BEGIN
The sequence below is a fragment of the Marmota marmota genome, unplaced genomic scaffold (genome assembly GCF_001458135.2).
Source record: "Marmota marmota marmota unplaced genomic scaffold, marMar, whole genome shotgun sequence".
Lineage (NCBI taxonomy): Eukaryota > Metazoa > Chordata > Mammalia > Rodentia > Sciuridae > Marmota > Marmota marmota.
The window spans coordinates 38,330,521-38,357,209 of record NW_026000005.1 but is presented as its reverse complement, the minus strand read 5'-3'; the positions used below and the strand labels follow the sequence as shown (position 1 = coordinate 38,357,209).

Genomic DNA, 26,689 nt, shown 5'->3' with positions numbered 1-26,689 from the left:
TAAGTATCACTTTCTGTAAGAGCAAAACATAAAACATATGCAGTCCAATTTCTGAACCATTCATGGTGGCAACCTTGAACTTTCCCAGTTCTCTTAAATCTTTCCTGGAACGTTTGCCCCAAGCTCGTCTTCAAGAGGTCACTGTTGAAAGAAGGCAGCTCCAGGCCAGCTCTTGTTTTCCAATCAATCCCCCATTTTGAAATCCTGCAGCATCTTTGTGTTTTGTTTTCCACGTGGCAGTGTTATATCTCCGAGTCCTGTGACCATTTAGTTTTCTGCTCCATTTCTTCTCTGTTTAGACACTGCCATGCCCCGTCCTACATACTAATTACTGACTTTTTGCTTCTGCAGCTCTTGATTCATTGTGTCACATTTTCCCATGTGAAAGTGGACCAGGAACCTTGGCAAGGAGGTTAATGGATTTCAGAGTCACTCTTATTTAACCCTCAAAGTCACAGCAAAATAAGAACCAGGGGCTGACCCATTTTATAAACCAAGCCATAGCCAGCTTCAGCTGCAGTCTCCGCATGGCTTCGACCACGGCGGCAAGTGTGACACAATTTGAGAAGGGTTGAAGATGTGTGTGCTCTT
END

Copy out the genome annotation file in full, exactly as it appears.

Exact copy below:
The sequence below is a fragment of the Marmota marmota genome, unplaced genomic scaffold (genome assembly GCF_001458135.2).
Source record: "Marmota marmota marmota unplaced genomic scaffold, marMar, whole genome shotgun sequence".
Lineage (NCBI taxonomy): Eukaryota > Metazoa > Chordata > Mammalia > Rodentia > Sciuridae > Marmota > Marmota marmota.
The window spans coordinates 38,330,521-38,357,209 of record NW_026000005.1 but is presented as its reverse complement, the minus strand read 5'-3'; the positions used below and the strand labels follow the sequence as shown (position 1 = coordinate 38,357,209).

Genomic DNA, 26,689 nt, shown 5'->3' with positions numbered 1-26,689 from the left:
TAAGTATCACTTTCTGTAAGAGCAAAACATAAAACATATGCAGTCCAATTTCTGAACCATTCATGGTGGCAACCTTGAACTTTCCCAGTTCTCTTAAATCTTTCCTGGAACGTTTGCCCCAAGCTCGTCTTCAAGAGGTCACTGTTGAAAGAAGGCAGCTCCAGGCCAGCTCTTGTTTTCCAATCAATCCCCCATTTTGAAATCCTGCAGCATCTTTGTGTTTTGTTTTCCACGTGGCAGTGTTATATCTCCGAGTCCTGTGACCATTTAGTTTTCTGCTCCATTTCTTCTCTGTTTAGACACTGCCATGCCCCGTCCTACATACTAATTACTGACTTTTTGCTTCTGCAGCTCTTGATTCATTGTGTCACATTTTCCCATGTGAAAGTGGACCAGGAACCTTGGCAAGGAGGTTAATGGATTTCAGAGTCACTCTTATTTAACCCTCAAAGTCACAGCAAAATAAGAACCAGGGGCTGACCCATTTTATAAACCAAGCCATAGCCAGCTTCAGCTGCAGTCTCCGCATGGCTTCGACCACGGCGGCAAGTGTGACACAATTTGAGAAGGGTTGAAGATGTGTGTGCTCTT